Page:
. David Lammy and (Mis)understanding Violent Coercion | Ceasefire Magazine

David Lammy and (Mis)understanding Violent Coercion The Anti Imperialist

David Lammy's remarks blaming the riots on a lack of corporal punishment have been widely reported in the media. Adam Elliott-Cooper argues that Lammy's clumsiness not only draws attention from the multitude of factors underpinning the riots, but also the culture of violence that is far more damaging to the communities he claims to represent.

New in Ceasefire, The Anti-Imperialist - Posted on Sunday, January 29, 2012 22:25 - 1 Comment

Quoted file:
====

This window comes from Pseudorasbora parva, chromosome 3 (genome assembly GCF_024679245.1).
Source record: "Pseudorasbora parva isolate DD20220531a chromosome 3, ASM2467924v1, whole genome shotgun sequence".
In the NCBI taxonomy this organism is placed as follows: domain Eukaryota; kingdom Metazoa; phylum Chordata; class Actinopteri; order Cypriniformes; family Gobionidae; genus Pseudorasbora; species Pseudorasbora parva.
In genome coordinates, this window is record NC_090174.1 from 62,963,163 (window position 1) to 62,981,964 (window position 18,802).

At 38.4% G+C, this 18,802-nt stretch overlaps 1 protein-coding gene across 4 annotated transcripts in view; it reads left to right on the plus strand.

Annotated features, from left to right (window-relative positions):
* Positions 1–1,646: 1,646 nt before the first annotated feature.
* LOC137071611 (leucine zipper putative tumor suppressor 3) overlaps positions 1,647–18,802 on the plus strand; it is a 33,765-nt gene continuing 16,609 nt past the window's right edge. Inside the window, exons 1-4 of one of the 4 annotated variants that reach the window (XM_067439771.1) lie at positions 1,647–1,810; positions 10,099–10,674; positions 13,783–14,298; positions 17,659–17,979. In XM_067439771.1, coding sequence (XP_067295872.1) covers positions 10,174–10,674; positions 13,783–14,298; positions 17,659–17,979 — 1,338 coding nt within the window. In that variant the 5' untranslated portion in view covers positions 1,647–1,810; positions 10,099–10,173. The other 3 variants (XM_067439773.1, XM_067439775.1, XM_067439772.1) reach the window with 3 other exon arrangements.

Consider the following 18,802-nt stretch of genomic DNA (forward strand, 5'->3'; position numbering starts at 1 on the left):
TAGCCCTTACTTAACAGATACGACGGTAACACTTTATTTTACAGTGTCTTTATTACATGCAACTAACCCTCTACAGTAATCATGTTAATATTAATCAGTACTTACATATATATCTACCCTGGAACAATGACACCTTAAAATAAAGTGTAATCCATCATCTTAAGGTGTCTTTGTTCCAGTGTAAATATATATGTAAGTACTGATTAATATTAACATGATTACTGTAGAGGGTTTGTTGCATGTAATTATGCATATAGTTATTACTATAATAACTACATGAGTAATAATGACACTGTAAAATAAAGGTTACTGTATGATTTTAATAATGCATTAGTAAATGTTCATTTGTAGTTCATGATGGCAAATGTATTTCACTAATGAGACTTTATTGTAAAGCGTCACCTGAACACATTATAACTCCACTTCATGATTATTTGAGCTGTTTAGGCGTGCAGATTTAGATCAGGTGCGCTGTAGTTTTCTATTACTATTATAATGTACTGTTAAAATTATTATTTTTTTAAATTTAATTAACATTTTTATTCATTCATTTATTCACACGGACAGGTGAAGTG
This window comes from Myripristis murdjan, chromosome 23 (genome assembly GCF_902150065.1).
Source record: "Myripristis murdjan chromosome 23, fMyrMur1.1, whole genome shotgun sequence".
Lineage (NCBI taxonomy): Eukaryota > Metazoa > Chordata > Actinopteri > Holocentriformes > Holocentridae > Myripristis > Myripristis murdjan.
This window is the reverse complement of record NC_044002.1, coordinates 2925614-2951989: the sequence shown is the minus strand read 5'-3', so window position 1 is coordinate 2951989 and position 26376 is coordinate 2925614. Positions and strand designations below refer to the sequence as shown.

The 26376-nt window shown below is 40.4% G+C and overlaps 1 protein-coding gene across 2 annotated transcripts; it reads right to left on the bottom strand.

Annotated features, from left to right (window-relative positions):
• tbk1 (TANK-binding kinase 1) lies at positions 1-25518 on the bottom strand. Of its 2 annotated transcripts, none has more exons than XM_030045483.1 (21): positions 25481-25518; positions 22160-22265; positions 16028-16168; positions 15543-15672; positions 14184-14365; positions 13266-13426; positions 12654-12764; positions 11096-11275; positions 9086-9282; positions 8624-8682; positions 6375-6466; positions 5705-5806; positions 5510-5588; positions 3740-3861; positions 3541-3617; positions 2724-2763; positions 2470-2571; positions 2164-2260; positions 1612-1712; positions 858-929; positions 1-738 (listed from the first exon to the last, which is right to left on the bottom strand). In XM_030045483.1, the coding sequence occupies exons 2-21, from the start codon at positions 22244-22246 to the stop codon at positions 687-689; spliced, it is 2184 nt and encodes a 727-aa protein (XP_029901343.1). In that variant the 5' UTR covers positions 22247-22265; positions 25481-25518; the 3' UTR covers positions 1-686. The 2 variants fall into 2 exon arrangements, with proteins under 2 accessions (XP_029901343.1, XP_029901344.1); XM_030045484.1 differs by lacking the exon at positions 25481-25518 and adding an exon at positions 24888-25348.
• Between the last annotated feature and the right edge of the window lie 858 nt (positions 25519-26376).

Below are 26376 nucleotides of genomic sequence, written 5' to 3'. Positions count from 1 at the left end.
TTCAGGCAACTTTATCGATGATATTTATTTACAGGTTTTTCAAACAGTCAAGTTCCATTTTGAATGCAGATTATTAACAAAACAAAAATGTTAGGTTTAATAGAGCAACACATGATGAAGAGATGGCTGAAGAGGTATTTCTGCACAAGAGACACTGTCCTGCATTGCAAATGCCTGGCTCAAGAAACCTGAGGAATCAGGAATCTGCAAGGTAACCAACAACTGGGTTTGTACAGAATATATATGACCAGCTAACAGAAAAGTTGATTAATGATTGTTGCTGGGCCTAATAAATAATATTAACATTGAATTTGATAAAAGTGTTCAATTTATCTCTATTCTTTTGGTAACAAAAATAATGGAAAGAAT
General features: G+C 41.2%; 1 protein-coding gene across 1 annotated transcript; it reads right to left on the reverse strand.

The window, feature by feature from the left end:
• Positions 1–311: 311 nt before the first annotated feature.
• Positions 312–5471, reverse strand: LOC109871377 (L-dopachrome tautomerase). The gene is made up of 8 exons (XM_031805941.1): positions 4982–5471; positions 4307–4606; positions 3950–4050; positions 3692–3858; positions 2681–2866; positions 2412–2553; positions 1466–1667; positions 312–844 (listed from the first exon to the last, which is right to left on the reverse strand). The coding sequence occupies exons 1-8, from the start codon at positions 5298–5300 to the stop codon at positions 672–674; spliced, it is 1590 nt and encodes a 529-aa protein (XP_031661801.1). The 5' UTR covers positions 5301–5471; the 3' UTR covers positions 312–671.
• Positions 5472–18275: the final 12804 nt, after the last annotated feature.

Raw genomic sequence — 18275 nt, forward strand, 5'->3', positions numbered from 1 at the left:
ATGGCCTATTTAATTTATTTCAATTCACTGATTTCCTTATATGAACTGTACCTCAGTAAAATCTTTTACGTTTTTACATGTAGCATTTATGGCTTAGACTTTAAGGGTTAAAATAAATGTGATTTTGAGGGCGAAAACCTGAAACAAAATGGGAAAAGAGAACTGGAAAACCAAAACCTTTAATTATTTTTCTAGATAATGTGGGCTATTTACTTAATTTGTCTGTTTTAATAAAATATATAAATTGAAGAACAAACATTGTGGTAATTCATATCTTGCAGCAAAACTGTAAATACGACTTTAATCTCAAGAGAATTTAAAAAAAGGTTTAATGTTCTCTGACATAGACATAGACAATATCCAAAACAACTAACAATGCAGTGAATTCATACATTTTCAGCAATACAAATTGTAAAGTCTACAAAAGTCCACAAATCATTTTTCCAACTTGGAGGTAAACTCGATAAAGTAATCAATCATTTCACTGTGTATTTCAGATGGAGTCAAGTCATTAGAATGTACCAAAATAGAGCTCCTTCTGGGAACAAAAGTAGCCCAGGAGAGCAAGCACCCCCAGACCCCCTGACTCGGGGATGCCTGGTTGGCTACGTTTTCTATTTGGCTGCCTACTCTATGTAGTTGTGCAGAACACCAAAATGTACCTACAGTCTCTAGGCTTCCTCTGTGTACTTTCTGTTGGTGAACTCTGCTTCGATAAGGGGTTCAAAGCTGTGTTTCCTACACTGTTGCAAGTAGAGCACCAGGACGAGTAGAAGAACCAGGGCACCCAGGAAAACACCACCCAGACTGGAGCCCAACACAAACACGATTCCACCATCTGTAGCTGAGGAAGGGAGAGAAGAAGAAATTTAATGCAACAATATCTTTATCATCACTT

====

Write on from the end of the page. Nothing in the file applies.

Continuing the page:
David Lammy MP has had to undertake some quite serious back-tracking over the past 48 hours. After his comments in support of corporal punishment, headlines in the mainstream press included “Smacking ban led to riots because parents fear children will be taken away if they discipline them”. As the elected representative of Tottenham, and the appointed representative of much of the African/Caribbean population of the UK (or so it seems), Lammy thought he’d found common ground among the Black parents of Tottenham, and the conservative establishment his policies (and rhetoric) often reflect. However, this hasty assumption meant he failed to factor in the class, gender and post-colonial context in which his statement was made, in addition to the obvious racialised links made between the August ‘riots’ and urban crime at large.